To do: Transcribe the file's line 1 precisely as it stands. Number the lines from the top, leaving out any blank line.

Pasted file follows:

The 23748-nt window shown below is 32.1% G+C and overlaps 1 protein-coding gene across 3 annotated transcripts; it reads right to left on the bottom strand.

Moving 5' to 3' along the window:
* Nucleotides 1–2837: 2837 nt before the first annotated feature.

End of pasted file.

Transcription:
The 23748-nt window shown below is 32.1% G+C and overlaps 1 protein-coding gene across 3 annotated transcripts; it reads right to left on the bottom strand.